EU warns companies not to buy Russian gas in rubles | Oil and Gas News

European Fee President Ursula von der Leyen warned firms to not bend to Russia’s calls for to pay for gasoline in rubles, because the continent scrambles to answer Moscow’s transfer to begin switching off provides.

Gazprom PJSC turned off the faucets to Poland and Bulgaria on Wednesday in a dramatic escalation of the standoff between Russia and Ukraine’s European allies. Moscow was making good on a menace to chop provides if funds weren’t made in native forex, and a focus now turns to how Germany and Italy — the most important European consumers of Russian gasoline — will reply.

Europe is attempting to keep up a united entrance, however in response to an individual near Gazprom, some European firms are taking steps that will permit them to adjust to Moscow’s new guidelines. Uniper SE, a big German purchaser of Russian power, has stated it believes it may well sustain purchases with out breaching sanctions.

“Firms with such contracts shouldn’t accede to the Russian calls for,” von der Leyen stated. “This could be a breach of the sanctions so a excessive threat for the businesses.”

EU unity could now be examined: as cost deadlines begin falling due within the subsequent month, governments and firms throughout Europe should resolve whether or not to satisfy the brand new guidelines or face the prospect of gasoline rationing.

Share of natural gas imports coming from Russia, 2020

Benchmark costs surged on Wednesday greater than 20% however then eased as merchants reassessed the possibilities of a wider cutoff.

Germany additionally reiterated that firms ought to preserve paying in euros, following EU pointers, and Financial system Minister Robert Habeck stated the specter of flows being severed needed to be taken significantly.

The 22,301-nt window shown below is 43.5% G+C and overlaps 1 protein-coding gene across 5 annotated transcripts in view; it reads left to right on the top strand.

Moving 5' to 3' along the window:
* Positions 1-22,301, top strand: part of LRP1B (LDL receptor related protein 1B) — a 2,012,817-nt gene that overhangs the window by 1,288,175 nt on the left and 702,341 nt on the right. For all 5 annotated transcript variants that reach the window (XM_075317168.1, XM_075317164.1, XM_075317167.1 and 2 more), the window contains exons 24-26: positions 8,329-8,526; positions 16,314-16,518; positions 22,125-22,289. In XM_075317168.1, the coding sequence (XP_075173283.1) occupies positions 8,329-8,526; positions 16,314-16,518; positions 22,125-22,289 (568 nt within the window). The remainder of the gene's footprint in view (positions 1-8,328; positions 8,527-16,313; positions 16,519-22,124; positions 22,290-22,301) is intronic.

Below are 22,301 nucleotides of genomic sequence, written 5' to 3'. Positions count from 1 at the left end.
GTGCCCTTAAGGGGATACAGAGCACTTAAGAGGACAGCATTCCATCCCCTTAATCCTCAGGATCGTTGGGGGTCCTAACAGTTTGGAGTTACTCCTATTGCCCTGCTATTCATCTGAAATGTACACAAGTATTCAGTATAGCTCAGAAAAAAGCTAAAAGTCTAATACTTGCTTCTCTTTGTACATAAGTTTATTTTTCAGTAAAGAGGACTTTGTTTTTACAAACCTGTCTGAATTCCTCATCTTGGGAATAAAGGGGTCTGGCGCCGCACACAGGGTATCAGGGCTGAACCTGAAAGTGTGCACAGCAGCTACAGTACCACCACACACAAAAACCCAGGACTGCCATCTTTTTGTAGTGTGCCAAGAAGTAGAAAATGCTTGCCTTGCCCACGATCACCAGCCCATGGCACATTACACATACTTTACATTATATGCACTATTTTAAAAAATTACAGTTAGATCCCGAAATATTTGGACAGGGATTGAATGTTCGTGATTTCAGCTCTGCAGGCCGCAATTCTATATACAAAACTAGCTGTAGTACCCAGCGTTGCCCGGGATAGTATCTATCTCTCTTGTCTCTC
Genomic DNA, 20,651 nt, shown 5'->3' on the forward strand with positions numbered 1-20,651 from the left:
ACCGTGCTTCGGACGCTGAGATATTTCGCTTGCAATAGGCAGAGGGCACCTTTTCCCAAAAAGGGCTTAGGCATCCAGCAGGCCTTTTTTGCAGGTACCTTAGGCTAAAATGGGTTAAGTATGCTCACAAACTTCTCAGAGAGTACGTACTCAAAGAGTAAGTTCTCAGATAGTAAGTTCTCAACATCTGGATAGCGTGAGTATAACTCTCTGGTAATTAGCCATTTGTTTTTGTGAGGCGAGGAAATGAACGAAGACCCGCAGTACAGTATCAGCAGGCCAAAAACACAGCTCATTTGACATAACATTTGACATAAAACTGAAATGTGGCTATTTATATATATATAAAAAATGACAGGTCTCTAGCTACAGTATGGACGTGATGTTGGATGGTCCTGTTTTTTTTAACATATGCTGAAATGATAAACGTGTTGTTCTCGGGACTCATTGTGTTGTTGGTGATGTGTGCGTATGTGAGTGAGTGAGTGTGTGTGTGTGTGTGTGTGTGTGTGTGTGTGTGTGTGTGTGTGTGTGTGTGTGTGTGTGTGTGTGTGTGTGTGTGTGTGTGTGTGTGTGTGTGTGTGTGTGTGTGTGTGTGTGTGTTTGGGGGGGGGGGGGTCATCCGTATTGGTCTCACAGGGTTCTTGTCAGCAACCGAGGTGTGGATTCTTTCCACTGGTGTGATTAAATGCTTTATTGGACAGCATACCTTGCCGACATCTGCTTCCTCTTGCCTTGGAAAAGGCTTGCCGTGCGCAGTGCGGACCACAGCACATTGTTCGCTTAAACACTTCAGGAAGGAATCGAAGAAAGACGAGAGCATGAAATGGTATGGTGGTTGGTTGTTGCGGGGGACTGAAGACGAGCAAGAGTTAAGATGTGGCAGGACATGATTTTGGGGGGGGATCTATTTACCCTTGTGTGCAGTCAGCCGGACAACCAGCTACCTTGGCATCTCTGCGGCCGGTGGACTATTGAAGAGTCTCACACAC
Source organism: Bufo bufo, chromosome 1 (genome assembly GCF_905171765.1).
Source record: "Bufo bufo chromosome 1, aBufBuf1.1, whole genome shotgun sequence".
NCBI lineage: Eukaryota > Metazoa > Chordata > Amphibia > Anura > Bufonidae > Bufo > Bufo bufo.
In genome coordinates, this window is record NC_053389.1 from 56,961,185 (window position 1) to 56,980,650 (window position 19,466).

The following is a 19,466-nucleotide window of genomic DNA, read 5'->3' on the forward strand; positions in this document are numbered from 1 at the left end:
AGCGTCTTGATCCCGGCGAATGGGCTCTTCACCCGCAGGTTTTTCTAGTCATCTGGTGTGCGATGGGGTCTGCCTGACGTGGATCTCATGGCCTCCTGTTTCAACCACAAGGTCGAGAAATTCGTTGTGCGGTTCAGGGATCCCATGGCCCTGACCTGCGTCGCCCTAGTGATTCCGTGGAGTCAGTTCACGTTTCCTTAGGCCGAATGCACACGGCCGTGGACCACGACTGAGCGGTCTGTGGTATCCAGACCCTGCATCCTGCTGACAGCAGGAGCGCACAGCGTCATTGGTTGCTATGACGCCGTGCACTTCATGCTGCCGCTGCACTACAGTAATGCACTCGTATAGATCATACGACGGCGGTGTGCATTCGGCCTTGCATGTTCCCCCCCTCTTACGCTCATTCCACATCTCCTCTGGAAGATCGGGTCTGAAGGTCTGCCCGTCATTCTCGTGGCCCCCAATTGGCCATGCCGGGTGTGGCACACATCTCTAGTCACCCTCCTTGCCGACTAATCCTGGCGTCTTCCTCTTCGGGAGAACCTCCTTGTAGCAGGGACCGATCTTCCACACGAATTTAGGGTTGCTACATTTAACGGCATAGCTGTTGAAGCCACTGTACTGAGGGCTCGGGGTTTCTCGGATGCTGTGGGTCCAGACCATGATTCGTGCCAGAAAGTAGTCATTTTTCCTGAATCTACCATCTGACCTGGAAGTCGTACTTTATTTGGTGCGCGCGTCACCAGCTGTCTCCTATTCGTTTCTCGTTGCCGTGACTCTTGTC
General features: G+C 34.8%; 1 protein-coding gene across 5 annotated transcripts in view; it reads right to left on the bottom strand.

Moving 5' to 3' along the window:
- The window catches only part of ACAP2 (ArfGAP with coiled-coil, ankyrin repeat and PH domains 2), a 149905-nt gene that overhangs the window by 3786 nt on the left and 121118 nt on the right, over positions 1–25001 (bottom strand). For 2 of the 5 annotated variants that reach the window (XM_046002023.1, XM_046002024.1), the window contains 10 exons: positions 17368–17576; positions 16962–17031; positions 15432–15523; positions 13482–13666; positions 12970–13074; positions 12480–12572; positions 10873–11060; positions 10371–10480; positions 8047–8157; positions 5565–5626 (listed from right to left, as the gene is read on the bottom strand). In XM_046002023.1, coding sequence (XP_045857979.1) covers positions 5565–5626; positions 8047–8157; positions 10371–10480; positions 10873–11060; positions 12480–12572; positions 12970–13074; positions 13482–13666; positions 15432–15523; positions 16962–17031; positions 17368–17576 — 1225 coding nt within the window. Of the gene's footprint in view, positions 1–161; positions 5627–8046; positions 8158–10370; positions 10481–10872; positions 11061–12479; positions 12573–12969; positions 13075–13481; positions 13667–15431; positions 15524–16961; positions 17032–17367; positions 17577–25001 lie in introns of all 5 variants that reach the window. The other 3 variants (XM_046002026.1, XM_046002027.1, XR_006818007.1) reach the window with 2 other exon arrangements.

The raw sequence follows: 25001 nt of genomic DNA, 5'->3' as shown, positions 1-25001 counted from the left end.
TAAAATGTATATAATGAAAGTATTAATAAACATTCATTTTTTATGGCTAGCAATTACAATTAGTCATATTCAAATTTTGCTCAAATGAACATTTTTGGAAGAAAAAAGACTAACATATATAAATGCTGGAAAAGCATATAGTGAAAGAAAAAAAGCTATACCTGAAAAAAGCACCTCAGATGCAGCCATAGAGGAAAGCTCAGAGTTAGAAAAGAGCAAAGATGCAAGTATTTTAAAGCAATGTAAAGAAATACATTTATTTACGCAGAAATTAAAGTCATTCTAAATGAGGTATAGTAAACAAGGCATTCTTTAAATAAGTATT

“Russia is exhibiting that it’s able to get severe, that if one doesn’t adjust to provide contracts or funds, they’re able to put a cease to gasoline deliveries,” he stated. “We’ve got to take that significantly, and that additionally goes for different European international locations. I take that significantly.”

However some firms nonetheless look like looking for workarounds — and pointers from the EU final week could also be encouraging them. The bloc printed a Q&A saying that firms ought to keep it up paying in euros, however that the Russian decree setting out the brand new guidelines didn’t preclude exemptions. It advised firms to hunt affirmation from Moscow that paying in euros was nonetheless doable. Uniper has stated it’s speaking to Gazprom.

Habeck stated it’s nonetheless not clear how Russia will react if firms pay in euros.

Based on an individual near Gazprom, 4 European gasoline consumers have already paid for provides in rubles and 10 have arrange accounts permitting them to adjust to the brand new guidelines. A number of firms have stated they’ll proceed paying in euros, with out laying out the mechanism clearly.

Fee schedules are staggered throughout the continent and Poland seems to have been among the many first whose invoice got here due in rubles. Others have extra time: Uniper, for instance, isn’t on account of pay till late Might.

Warsaw has additionally been notably vociferous in its criticism of Russia all through the warfare and has been amongst these lobbying for power sanctions. Whereas the EU has to date protected most power provides from restrictions, ambassadors met on Wednesday and have been anticipated to debate restrictions on oil.

Key European Buyers of Russian Gas |

Final month President Vladimir Putin shocked European governments and markets by demanding gasoline needs to be paid for in rubles — through a sophisticated mechanism involving establishing two linked financial institution accounts to deal with the overseas alternate transaction.

When he first introduced the demand, Putin stated shifting to rubles would assist shield Russia’s large gasoline revenues from sanctions or seizure by the EU. The transfer additionally appeared geared toward guaranteeing Gazprombank, considered one of few large state banks not hit with the severest sanctions, would stay largely untouched.

Putin has additionally repeatedly highlighted the financial and political prices of upper power costs in Europe, suggesting the Kremlin could imagine that western governments received’t have the ability to stand up to the stress domestically of a cutoff so long as Moscow can.

–With help from Anna Shiryaevskaya, Ewa Krukowska, Iain Rogers and Carolynn Look.

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